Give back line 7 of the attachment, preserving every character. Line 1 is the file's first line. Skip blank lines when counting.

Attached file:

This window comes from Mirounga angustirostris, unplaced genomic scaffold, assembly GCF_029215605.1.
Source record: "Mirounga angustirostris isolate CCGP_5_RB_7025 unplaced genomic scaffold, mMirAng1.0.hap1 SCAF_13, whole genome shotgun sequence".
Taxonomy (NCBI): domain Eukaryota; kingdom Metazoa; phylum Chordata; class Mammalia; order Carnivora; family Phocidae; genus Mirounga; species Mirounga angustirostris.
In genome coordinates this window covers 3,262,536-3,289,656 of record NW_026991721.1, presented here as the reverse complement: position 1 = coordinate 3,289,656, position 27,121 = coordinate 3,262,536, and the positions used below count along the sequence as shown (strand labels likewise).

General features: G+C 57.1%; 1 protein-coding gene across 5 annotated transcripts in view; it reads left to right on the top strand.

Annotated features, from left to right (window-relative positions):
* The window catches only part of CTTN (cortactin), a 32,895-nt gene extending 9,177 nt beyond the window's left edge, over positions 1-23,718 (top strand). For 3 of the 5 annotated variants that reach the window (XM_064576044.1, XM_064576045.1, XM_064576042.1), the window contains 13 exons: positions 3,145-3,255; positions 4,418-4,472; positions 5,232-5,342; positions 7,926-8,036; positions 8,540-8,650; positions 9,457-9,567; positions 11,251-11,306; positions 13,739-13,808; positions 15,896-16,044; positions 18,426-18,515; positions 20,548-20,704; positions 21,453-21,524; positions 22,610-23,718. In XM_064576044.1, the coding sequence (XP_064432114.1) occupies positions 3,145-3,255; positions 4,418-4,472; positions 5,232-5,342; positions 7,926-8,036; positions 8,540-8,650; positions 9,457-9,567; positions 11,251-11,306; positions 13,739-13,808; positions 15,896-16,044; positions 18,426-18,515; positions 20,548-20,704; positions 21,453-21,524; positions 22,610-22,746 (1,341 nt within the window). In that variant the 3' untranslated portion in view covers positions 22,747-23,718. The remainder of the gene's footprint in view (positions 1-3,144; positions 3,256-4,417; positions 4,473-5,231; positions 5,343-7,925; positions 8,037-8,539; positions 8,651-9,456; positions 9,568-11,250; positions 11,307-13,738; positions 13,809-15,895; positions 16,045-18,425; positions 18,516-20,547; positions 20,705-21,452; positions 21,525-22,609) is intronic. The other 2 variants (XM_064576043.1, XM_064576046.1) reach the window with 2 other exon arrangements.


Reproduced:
* The window catches only part of CTTN (cortactin), a 32,895-nt gene extending 9,177 nt beyond the window's left edge, over positions 1-23,718 (top strand). For 3 of the 5 annotated variants that reach the window (XM_064576044.1, XM_064576045.1, XM_064576042.1), the window contains 13 exons: positions 3,145-3,255; positions 4,418-4,472; positions 5,232-5,342; positions 7,926-8,036; positions 8,540-8,650; positions 9,457-9,567; positions 11,251-11,306; positions 13,739-13,808; positions 15,896-16,044; positions 18,426-18,515; positions 20,548-20,704; positions 21,453-21,524; positions 22,610-23,718. In XM_064576044.1, the coding sequence (XP_064432114.1) occupies positions 3,145-3,255; positions 4,418-4,472; positions 5,232-5,342; positions 7,926-8,036; positions 8,540-8,650; positions 9,457-9,567; positions 11,251-11,306; positions 13,739-13,808; positions 15,896-16,044; positions 18,426-18,515; positions 20,548-20,704; positions 21,453-21,524; positions 22,610-22,746 (1,341 nt within the window). In that variant the 3' untranslated portion in view covers positions 22,747-23,718. The remainder of the gene's footprint in view (positions 1-3,144; positions 3,256-4,417; positions 4,473-5,231; positions 5,343-7,925; positions 8,037-8,539; positions 8,651-9,456; positions 9,568-11,250; positions 11,307-13,738; positions 13,809-15,895; positions 16,045-18,425; positions 18,516-20,547; positions 20,705-21,452; positions 21,525-22,609) is intronic. The other 2 variants (XM_064576043.1, XM_064576046.1) reach the window with 2 other exon arrangements.